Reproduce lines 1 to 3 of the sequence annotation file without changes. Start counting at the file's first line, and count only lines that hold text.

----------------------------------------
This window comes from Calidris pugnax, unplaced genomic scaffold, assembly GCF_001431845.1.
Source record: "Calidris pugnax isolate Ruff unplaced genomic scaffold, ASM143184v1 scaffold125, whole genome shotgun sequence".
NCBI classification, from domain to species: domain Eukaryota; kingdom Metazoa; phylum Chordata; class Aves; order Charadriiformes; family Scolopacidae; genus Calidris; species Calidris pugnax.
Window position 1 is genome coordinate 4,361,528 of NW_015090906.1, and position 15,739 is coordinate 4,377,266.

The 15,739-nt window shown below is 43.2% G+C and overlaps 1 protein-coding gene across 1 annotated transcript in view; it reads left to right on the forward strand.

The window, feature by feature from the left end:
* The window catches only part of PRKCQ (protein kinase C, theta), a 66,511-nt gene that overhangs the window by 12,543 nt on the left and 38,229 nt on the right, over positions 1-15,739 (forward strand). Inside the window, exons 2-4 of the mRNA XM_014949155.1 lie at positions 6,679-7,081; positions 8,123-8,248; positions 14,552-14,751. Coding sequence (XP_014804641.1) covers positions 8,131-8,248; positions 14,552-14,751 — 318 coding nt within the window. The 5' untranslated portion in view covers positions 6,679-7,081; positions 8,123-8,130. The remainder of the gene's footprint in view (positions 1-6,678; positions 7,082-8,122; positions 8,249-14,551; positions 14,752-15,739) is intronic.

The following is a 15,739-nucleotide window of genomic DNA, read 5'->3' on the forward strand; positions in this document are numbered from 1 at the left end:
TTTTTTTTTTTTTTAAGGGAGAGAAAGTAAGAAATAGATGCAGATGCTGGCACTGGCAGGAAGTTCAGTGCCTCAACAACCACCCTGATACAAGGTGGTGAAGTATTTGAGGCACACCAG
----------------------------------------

This window comes from Calidris pugnax, unplaced genomic scaffold, assembly GCF_001431845.1.
Source record: "Calidris pugnax isolate Ruff unplaced genomic scaffold, ASM143184v1 scaffold125, whole genome shotgun sequence".
NCBI classification, from domain to species: domain Eukaryota; kingdom Metazoa; phylum Chordata; class Aves; order Charadriiformes; family Scolopacidae; genus Calidris; species Calidris pugnax.